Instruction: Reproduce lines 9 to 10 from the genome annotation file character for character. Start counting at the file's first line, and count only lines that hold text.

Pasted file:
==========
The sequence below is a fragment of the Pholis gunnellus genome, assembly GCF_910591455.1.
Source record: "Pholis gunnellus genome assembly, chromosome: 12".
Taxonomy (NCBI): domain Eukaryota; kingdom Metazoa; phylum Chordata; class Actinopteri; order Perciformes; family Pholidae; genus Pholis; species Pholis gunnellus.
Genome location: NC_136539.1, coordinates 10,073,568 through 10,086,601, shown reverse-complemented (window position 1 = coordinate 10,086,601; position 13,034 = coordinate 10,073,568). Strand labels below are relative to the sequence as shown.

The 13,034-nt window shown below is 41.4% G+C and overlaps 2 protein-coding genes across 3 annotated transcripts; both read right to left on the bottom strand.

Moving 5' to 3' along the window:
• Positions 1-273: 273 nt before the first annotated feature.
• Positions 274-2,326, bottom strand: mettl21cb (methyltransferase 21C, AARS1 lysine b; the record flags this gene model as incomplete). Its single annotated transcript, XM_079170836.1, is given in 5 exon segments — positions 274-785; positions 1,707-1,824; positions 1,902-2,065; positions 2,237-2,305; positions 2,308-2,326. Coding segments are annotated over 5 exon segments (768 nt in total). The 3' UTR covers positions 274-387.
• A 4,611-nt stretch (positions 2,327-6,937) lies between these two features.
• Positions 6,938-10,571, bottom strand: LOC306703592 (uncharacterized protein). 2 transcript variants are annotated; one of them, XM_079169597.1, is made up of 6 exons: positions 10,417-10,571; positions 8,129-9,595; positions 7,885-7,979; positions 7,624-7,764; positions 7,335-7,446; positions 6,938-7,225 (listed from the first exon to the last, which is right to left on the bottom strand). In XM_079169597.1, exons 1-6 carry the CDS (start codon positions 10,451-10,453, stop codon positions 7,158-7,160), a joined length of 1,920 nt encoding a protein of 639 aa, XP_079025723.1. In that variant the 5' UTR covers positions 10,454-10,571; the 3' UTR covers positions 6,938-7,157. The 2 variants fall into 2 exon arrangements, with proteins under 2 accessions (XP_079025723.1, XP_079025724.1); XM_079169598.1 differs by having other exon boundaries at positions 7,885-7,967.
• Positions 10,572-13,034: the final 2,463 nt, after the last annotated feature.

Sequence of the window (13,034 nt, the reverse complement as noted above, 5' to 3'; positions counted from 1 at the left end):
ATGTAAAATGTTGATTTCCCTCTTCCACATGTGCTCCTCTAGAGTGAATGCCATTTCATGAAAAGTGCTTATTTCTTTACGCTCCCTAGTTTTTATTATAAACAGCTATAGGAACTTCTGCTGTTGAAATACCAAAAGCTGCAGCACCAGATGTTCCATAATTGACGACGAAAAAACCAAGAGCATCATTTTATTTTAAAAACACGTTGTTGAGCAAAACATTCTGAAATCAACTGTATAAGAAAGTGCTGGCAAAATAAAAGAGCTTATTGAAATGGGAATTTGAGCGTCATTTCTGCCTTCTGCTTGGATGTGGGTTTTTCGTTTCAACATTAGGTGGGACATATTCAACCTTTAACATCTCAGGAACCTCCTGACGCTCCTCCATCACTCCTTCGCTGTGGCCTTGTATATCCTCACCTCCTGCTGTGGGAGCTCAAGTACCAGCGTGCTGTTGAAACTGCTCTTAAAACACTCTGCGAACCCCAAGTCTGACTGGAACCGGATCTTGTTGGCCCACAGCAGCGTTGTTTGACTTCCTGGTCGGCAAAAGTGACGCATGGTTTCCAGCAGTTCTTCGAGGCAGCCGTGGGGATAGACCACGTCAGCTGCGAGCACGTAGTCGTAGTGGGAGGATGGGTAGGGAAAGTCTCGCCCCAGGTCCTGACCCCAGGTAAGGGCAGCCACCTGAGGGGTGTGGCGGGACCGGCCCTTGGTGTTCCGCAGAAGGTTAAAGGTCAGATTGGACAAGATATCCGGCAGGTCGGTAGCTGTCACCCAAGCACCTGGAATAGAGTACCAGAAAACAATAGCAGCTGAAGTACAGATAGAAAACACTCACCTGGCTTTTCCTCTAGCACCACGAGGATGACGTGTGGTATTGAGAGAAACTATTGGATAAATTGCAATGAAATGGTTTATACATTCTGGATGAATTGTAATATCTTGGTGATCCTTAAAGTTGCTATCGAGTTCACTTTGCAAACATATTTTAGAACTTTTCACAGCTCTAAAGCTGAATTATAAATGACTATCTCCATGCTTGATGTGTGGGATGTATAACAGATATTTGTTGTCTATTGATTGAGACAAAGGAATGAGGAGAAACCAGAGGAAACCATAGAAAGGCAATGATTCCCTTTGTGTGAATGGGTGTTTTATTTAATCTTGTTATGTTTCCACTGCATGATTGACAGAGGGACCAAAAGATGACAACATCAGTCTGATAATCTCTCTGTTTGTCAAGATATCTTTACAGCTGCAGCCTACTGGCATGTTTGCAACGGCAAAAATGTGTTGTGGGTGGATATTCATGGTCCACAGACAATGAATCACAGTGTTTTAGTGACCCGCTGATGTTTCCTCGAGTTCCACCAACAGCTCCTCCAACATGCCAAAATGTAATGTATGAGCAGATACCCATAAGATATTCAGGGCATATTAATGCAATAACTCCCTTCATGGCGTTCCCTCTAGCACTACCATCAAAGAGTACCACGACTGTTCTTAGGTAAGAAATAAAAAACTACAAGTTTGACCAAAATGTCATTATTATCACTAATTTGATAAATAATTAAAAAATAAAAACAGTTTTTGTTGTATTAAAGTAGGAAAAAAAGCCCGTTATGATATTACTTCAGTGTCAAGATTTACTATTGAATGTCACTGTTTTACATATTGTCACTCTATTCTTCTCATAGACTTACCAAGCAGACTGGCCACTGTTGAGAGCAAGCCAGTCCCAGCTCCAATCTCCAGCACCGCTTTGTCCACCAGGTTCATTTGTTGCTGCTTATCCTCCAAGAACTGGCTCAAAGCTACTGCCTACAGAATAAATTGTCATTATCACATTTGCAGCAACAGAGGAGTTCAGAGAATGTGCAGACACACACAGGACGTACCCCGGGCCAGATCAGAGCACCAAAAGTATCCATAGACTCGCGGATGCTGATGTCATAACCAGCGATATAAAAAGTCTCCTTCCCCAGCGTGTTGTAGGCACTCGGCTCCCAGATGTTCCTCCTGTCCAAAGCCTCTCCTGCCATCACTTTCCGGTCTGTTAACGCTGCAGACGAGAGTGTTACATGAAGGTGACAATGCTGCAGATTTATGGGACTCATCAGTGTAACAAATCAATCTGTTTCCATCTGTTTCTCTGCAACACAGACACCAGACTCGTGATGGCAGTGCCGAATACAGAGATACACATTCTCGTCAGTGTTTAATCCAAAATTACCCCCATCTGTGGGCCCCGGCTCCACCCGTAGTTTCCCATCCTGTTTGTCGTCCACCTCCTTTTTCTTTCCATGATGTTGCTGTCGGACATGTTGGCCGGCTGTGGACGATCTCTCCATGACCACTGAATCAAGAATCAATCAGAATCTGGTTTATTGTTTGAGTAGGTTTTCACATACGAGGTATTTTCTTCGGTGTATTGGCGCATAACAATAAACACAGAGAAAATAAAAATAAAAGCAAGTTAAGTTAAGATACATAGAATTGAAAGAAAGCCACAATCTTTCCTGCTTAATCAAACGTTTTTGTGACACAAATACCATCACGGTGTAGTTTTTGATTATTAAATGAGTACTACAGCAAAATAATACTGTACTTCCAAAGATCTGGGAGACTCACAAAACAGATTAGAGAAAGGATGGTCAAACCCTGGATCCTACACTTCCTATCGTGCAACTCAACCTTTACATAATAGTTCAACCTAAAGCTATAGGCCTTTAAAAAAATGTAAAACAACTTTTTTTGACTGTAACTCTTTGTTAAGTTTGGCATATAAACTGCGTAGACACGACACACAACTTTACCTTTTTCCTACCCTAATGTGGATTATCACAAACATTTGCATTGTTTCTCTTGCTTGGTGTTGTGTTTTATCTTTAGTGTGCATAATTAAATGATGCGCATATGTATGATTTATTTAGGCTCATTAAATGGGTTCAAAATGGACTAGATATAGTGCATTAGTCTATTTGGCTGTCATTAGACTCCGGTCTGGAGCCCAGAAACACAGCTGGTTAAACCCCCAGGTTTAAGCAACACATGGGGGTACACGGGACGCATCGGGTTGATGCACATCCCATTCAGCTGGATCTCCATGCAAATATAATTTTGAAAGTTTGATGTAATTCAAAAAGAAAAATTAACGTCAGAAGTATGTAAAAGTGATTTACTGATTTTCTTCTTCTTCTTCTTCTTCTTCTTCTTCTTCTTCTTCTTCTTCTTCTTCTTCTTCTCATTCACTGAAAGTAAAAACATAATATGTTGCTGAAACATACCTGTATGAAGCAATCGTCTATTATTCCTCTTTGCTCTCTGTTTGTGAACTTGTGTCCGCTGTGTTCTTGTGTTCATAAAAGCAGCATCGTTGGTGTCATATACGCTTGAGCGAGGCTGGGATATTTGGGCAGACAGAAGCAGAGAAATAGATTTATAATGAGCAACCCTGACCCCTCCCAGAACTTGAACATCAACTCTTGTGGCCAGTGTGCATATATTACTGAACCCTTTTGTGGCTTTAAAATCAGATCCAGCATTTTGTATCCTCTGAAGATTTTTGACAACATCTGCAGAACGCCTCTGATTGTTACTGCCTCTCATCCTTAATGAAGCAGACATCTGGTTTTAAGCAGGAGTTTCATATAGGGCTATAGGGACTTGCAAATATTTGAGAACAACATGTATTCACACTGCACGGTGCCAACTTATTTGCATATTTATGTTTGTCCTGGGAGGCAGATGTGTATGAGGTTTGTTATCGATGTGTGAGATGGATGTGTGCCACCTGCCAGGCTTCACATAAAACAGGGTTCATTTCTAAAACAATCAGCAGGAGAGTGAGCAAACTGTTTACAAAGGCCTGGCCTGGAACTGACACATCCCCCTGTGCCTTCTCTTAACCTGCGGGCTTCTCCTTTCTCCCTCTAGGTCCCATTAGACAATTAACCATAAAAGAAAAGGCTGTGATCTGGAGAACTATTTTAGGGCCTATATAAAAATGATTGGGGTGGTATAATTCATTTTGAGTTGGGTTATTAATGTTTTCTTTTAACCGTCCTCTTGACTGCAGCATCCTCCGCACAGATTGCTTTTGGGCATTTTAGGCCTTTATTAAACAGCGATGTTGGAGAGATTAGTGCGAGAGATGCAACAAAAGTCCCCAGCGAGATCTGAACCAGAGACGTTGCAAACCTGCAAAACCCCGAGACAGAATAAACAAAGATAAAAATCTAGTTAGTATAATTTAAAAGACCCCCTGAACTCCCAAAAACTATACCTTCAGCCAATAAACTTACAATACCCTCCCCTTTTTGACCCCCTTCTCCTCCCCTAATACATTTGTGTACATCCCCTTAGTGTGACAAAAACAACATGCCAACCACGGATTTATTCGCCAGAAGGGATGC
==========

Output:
• A 4,611-nt stretch (positions 2,327-6,937) lies between these two features.
• Positions 6,938-10,571, bottom strand: LOC306703592 (uncharacterized protein). 2 transcript variants are annotated; one of them, XM_079169597.1, is made up of 6 exons: positions 10,417-10,571; positions 8,129-9,595; positions 7,885-7,979; positions 7,624-7,764; positions 7,335-7,446; positions 6,938-7,225 (listed from the first exon to the last, which is right to left on the bottom strand). In XM_079169597.1, exons 1-6 carry the CDS (start codon positions 10,451-10,453, stop codon positions 7,158-7,160), a joined length of 1,920 nt encoding a protein of 639 aa, XP_079025723.1. In that variant the 5' UTR covers positions 10,454-10,571; the 3' UTR covers positions 6,938-7,157. The 2 variants fall into 2 exon arrangements, with proteins under 2 accessions (XP_079025723.1, XP_079025724.1); XM_079169598.1 differs by having other exon boundaries at positions 7,885-7,967.